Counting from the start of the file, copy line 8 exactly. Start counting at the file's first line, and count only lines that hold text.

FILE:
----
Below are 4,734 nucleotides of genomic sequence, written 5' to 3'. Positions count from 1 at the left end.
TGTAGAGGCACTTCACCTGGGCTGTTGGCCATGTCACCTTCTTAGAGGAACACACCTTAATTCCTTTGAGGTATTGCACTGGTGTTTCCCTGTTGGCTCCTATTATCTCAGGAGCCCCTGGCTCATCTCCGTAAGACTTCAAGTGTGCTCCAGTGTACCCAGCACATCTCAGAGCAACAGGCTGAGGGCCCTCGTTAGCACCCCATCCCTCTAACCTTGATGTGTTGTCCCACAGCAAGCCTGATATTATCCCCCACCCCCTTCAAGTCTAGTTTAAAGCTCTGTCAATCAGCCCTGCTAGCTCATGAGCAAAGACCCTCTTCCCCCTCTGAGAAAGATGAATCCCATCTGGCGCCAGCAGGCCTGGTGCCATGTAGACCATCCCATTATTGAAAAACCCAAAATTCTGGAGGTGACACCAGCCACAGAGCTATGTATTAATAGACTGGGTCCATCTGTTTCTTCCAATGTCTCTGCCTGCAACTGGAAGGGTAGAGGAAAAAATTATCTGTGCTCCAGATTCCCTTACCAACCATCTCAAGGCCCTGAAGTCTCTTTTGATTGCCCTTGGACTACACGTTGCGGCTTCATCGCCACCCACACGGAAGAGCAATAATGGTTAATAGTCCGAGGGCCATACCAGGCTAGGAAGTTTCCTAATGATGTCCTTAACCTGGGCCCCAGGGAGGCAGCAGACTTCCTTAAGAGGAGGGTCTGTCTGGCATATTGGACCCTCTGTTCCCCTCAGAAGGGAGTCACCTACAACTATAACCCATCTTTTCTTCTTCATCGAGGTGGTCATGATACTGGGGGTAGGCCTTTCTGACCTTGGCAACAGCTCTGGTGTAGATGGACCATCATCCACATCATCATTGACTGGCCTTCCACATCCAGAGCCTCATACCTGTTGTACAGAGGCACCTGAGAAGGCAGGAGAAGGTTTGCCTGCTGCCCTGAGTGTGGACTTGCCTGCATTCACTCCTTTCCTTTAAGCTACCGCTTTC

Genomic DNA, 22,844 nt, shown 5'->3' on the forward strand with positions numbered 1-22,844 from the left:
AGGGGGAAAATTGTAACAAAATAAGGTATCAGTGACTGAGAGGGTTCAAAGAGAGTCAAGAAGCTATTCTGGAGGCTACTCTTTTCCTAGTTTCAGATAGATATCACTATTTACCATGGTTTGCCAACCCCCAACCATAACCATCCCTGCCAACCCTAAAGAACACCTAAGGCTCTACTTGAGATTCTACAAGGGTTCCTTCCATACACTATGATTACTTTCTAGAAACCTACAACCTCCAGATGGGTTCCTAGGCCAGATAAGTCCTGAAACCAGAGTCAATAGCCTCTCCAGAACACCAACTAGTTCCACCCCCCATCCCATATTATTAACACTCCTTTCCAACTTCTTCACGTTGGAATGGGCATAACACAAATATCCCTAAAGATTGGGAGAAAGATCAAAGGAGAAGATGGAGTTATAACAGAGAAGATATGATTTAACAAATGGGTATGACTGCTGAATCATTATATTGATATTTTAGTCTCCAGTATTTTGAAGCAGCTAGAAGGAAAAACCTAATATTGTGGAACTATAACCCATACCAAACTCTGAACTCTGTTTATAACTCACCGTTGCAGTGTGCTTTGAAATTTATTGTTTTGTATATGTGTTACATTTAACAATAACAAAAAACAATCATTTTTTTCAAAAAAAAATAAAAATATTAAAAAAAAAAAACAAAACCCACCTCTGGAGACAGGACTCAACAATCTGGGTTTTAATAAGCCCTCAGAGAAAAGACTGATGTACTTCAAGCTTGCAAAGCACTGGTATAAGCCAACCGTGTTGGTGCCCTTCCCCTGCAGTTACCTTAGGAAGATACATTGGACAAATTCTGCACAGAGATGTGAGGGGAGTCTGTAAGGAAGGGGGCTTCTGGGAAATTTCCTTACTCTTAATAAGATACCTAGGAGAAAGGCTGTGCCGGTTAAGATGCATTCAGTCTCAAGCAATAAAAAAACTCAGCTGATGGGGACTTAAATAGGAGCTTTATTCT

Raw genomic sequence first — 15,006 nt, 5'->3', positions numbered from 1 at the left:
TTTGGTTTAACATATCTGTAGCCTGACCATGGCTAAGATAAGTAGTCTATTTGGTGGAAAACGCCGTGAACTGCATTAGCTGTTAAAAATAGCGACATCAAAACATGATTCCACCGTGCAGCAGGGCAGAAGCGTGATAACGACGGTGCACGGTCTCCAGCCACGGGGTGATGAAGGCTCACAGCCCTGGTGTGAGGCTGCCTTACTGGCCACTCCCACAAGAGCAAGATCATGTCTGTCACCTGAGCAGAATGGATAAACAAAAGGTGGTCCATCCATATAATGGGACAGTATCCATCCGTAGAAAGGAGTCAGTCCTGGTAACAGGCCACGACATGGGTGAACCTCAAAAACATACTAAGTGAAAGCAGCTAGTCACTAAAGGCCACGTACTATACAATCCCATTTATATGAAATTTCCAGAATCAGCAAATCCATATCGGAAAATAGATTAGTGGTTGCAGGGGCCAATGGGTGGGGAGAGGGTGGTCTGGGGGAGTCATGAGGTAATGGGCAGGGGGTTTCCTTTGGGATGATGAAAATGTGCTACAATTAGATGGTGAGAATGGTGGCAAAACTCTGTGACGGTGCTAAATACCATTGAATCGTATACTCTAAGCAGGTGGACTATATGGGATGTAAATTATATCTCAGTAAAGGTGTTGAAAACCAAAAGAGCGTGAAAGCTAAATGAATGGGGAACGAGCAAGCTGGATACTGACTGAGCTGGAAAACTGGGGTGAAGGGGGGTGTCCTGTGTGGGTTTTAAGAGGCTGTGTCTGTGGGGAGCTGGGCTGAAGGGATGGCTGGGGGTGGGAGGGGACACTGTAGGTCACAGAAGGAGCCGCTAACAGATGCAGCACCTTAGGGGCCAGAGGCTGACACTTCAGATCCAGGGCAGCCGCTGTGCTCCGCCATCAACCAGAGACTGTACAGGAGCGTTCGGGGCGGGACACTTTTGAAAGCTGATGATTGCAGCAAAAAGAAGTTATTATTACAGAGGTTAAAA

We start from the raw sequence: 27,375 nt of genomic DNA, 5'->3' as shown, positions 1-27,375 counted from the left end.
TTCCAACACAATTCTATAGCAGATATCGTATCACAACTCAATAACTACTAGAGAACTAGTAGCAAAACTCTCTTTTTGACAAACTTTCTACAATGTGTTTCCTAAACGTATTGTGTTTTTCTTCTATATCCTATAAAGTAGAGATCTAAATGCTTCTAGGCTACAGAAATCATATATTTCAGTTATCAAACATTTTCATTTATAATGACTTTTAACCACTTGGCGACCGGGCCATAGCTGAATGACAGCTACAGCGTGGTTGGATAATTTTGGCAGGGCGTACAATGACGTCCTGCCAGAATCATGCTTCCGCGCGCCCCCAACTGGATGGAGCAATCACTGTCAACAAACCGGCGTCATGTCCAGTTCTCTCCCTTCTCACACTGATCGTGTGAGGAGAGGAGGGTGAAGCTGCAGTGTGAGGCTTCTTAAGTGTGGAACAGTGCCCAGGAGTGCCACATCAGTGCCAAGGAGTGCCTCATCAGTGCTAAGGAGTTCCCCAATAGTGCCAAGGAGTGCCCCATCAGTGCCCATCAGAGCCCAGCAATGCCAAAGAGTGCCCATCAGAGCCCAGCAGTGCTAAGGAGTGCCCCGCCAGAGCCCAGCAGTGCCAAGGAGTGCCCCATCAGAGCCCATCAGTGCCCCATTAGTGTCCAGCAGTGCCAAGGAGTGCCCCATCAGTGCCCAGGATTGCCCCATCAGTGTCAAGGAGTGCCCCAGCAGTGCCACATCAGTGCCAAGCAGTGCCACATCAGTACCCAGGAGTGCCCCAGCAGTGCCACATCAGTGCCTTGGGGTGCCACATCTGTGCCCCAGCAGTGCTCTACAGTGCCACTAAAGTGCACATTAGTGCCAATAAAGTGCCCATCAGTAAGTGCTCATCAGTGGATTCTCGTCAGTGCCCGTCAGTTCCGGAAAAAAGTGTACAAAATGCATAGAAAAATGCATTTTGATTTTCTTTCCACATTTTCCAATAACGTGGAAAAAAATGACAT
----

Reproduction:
TTCCAACACAATTCTATAGCAGATATCGTATCACAACTCAATAACTACTAGAGAACTAGTAGCAAAACTCTCTTTTTGACAAACTTTCTACAATGTGTTTCCTAAACGTATTGTGTTTTTCTTCTATATCCTATAAAGTAGAGATCTAAATGCTTCTAGGCTACAGAAATCATATATTTCAGTTATCAAACATTTTCATTTATAATGACTTTTAACCACTTGGCGACCGGGCCATAGCTGAATGACAGCTACAGCGTGGTTGGATAATTTTGGCAGGGCGTACAATGACGTCCTGCCAGAATCATGCTTCCGCGCGCCCCCAACTGGATGGAGCAATCACTGTCAACAAACCGGCGTCATGTCCAGTTCTCTCCCTTCTCACACTGATCGTGTGAGGAGAGGAGGGTGAAGCTGCAGTGTGAGGCTTCTTAAGTGTGGAACAGTGCCCAGGAGTGCCACATCAGTGCCAAGGAGTGCCTCATCAGTGCTAAGGAGTTCCCCAATAGTGCCAAGGAGTGCCCCATCAGTGCCCATCAGAGCCCAGCAATGCCAAAGAGTGCCCATCAGAGCCCAGCAGTGCTAAGGAGTGCCCCGCCAGAGCCCAGCAGTGCCAAGGAGTGCCCCATCAGAGCCCATCAGTGCCCCATTAGTGTCCAGCAGTGCCAAGGAGTGCCCCATCAGTGCCCAGGATTGCCCCATCAGTGTCAAGGAGTGCCCCAGCAGTGCCACATCAGTGCCAAGCAGTGCCACATCAGTACCCAGGAGTGCCCCAGCAGTGCCACATCAGTGCCTTGGGGTGCCACATCTGTGCCCCAGCAGTGCTCTACAGTGCCACTAAAGTGCACATTAGTGCCAATAAAGTGCCCATCAGTAAGTGCTCATCAGTGGATTCTCGTCAGTGCCCGTCAGTTCCGGAAAAAAGTGTACAAAATGCATAGAAAAATGCATTTTGATTTTCTTTCCACATTTTCCAATAACGTGGAAAAAAATGACAT